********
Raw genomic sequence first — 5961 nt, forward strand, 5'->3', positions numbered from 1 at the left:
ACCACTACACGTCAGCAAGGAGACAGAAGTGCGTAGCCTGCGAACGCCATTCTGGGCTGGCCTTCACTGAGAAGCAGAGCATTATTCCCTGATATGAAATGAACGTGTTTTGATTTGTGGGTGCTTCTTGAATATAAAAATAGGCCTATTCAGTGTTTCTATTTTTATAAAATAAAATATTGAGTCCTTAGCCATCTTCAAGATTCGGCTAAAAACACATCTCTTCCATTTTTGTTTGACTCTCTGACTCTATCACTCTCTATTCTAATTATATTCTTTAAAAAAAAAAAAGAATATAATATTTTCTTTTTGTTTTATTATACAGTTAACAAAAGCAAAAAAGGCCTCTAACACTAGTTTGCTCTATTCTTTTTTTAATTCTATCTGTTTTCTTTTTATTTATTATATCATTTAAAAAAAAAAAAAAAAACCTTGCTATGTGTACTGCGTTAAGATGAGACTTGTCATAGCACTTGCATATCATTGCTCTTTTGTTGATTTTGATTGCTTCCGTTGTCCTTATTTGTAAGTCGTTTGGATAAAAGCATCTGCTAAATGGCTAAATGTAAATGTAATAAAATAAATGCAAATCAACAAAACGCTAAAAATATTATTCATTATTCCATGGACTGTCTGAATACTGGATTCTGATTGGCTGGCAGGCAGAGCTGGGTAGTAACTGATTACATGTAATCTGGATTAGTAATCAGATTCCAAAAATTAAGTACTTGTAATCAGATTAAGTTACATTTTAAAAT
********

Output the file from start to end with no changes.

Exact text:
Raw genomic sequence first — 5961 nt, forward strand, 5'->3', positions numbered from 1 at the left:
ACCACTACACGTCAGCAAGGAGACAGAAGTGCGTAGCCTGCGAACGCCATTCTGGGCTGGCCTTCACTGAGAAGCAGAGCATTATTCCCTGATATGAAATGAACGTGTTTTGATTTGTGGGTGCTTCTTGAATATAAAAATAGGCCTATTCAGTGTTTCTATTTTTATAAAATAAAATATTGAGTCCTTAGCCATCTTCAAGATTCGGCTAAAAACACATCTCTTCCATTTTTGTTTGACTCTCTGACTCTATCACTCTCTATTCTAATTATATTCTTTAAAAAAAAAAAAGAATATAATATTTTCTTTTTGTTTTATTATACAGTTAACAAAAGCAAAAAAGGCCTCTAACACTAGTTTGCTCTATTCTTTTTTTAATTCTATCTGTTTTCTTTTTATTTATTATATCATTTAAAAAAAAAAAAAAAAACCTTGCTATGTGTACTGCGTTAAGATGAGACTTGTCATAGCACTTGCATATCATTGCTCTTTTGTTGATTTTGATTGCTTCCGTTGTCCTTATTTGTAAGTCGTTTGGATAAAAGCATCTGCTAAATGGCTAAATGTAAATGTAATAAAATAAATGCAAATCAACAAAACGCTAAAAATATTATTCATTATTCCATGGACTGTCTGAATACTGGATTCTGATTGGCTGGCAGGCAGAGCTGGGTAGTAACTGATTACATGTAATCTGGATTAGTAATCAGATTCCAAAAATTAAGTACTTGTAATCAGATTAAGTTACATTTTAAAAT